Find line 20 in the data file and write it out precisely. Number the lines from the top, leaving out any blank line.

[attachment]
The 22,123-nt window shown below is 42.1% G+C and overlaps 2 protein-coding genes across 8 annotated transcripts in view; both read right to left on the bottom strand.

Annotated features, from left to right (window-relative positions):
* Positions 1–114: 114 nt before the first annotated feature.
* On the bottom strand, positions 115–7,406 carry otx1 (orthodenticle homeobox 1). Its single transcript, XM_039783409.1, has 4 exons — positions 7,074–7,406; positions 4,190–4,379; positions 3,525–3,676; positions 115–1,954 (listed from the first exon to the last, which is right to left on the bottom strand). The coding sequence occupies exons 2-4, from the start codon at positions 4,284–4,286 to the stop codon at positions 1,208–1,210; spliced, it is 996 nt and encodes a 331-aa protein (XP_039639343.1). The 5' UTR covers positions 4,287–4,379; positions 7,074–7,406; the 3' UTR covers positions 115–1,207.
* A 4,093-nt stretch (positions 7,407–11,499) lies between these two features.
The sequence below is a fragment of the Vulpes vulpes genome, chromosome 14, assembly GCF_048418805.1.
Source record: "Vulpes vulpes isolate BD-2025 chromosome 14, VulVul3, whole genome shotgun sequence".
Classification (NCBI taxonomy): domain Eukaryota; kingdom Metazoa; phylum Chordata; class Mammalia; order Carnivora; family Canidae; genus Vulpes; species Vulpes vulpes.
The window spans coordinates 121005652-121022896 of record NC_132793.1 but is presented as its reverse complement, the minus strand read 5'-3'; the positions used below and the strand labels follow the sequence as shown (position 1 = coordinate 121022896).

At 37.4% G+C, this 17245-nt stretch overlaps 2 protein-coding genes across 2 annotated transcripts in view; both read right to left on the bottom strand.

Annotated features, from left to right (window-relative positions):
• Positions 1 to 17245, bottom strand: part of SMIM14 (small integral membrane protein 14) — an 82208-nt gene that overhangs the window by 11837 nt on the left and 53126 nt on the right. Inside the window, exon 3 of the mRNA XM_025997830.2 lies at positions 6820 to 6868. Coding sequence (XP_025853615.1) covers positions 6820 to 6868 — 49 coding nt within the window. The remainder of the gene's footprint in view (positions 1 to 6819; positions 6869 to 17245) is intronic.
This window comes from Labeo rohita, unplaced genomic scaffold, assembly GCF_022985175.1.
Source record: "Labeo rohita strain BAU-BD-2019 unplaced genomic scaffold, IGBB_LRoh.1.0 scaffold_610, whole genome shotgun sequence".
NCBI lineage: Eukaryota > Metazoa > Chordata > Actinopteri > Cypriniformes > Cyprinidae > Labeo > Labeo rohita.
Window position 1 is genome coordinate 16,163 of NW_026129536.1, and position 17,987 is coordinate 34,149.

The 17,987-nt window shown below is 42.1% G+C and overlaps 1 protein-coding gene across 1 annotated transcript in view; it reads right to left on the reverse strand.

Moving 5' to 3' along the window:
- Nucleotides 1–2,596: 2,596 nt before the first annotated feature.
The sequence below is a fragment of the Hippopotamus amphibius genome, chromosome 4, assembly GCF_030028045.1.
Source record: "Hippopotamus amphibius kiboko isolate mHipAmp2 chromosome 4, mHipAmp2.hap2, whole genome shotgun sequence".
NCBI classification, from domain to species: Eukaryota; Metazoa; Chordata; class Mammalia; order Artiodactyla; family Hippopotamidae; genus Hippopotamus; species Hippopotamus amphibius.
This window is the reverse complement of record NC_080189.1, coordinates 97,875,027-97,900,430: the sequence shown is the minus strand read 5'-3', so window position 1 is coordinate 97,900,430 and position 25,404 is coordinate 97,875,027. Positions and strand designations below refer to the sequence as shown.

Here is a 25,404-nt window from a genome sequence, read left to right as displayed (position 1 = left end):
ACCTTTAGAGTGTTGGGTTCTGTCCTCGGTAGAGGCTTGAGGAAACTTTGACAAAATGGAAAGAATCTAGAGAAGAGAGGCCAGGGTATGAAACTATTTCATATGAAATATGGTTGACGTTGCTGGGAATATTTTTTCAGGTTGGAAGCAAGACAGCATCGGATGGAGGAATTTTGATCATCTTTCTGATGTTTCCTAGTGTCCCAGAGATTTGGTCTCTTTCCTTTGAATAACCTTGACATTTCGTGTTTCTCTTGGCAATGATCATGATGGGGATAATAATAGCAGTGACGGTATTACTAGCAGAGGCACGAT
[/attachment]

The sequence below is a fragment of the Hippopotamus amphibius genome, chromosome 4, assembly GCF_030028045.1.